Dak Prescott won the battle. Can his team, cap-wise, now win the war?
The Dallas Cowboys agreed to terms with Prescott on a four-year deal worth up to $164 million. Both sides can walk away a winner long-term. Prescott wins with a $65 million signing bonus and $126 million in guaranteed money. Dallas win by landing their QB as a "Cowboy for Life."
Everything, though, comes with a price. Money that heads to Prescott must be taken away elsewhere.
Will Amari Cooper suffer for it? Quite the contrary.
Cooper, who agreed to terms on a five-year, $100 million deal last offseason, had a market in 2020. The Washington Football Team was willing to give him an even better deal, but he chose Dallas.
Prescott led the NFL in passing yards before suffering an ankle injury in Week 5. Four different quarterbacks took snaps, with Andy Dalton having the most success. Four of the five offensive lineman from 2019's top offense also missed six games or more on the year.
The result? A 6-10 season and lack of efficiency and production for all.
Cooper still put up quality numbers. He had 92 catches for 1,114 yards and five touchdowns, becoming the first Cowboys player to reach 90-plus in a season since Dez Bryant in 2013. It also marked the fifth time in six years he surpassed the 1,000-yard mark, proving his tier-one receiver status.
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Now, despite his status as a perennial Pro Bowler, is Dallas suddenly dissatisfied with Amari Cooper?
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The problem, though. lies in the scoring. At a $20 million APY, Dallas expected double-digit touchdowns from their highest-paid target. Instead, rookie CeeDee Lamb and Michael Gallup each finished the same amount.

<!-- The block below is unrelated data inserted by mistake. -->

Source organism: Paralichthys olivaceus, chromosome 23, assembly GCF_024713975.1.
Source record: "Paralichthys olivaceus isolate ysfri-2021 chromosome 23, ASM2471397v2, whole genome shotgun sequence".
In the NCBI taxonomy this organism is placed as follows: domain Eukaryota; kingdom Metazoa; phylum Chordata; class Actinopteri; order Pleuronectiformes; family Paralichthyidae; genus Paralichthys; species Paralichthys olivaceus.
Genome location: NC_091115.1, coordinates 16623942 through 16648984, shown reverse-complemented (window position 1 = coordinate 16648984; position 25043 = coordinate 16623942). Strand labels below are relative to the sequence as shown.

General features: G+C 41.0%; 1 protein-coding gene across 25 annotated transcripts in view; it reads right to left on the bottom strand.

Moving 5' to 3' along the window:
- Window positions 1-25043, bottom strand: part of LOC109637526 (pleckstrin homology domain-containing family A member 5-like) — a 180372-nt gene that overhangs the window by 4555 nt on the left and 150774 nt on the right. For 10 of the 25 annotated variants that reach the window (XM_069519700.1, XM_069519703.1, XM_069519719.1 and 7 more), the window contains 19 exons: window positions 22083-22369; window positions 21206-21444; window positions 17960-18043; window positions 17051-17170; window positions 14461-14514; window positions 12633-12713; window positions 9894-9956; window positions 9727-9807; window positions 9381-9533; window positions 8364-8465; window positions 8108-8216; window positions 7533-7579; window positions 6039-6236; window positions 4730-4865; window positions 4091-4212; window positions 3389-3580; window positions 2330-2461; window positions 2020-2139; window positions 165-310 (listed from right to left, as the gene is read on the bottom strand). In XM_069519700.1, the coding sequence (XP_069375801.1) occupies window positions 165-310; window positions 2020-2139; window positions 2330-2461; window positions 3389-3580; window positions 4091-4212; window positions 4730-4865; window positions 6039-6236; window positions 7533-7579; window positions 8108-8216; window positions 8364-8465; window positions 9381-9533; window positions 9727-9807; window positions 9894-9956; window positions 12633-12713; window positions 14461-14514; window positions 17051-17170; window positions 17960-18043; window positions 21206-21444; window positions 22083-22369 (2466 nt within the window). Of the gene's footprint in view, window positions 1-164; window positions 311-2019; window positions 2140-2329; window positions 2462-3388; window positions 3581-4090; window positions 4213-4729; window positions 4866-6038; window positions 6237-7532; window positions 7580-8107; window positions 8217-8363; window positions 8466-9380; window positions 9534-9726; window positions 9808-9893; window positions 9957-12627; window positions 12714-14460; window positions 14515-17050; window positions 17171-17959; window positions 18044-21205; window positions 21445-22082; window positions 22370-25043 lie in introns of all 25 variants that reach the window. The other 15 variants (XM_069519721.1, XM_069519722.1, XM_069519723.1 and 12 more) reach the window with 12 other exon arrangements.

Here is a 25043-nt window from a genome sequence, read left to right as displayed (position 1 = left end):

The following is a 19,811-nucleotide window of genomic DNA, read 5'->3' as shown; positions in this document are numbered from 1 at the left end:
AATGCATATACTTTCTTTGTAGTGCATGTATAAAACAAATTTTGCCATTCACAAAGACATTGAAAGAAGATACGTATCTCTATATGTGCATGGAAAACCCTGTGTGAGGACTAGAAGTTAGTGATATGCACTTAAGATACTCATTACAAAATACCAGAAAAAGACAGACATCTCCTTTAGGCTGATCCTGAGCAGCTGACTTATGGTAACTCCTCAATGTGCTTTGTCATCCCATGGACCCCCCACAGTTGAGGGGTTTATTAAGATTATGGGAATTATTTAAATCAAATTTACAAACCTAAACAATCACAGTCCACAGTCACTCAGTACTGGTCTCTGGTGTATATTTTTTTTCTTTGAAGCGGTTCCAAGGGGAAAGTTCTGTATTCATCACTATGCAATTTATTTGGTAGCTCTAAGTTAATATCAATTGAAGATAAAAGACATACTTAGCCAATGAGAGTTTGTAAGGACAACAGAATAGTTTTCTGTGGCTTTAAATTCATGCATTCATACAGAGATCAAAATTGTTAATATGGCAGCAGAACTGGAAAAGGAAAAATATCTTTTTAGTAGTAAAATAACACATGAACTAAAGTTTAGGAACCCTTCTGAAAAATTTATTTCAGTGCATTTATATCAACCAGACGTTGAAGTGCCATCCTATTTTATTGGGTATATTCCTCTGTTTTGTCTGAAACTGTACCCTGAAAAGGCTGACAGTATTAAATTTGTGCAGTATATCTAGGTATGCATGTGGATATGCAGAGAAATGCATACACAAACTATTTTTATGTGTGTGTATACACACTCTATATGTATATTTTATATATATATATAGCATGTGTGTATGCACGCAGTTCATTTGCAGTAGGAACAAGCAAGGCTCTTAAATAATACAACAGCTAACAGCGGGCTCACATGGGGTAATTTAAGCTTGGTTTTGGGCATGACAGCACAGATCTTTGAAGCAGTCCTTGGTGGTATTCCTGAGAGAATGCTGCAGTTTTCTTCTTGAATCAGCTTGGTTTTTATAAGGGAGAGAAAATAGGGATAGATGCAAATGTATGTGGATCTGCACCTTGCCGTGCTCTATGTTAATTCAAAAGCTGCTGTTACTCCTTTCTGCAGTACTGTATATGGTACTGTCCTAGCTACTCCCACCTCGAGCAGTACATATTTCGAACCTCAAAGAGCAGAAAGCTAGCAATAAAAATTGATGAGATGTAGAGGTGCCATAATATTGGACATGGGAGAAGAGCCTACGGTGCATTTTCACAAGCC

Both players are still on their first contracts.
Would the Cowboys be willing to trade Cooper, post-June 1, to free up $18 million this season? Teams would be interested in a bonafide No. 1 pass-catcher and Cooper fits the bill, but that's not the plan.
First, moving away from a receiver takes away from Prescott a weapon. They have thrived together since Cooper's arrival at The Star via a midseason trade in 2018.
Second, there is a better talent-gathering plan in place: A flipping of the restructure switch. Dallas would convert a portion of Cooper's base salary into signing bonus to reduce this year's cap impact, maybe by $12 million. That stretches out the Cowboys' commitment to him - Cooper's contract would be less escapable later - but that's a small price to pay assuming his production remains high.
Cooper will still get his money. Dak will still get his top receiver. And a restructured deal in 2021 can mean Dallas can still do other roster-building business.
CONTINUE READING: Can Dak's Cowboys Offense - All Signed - Live Up To Hype?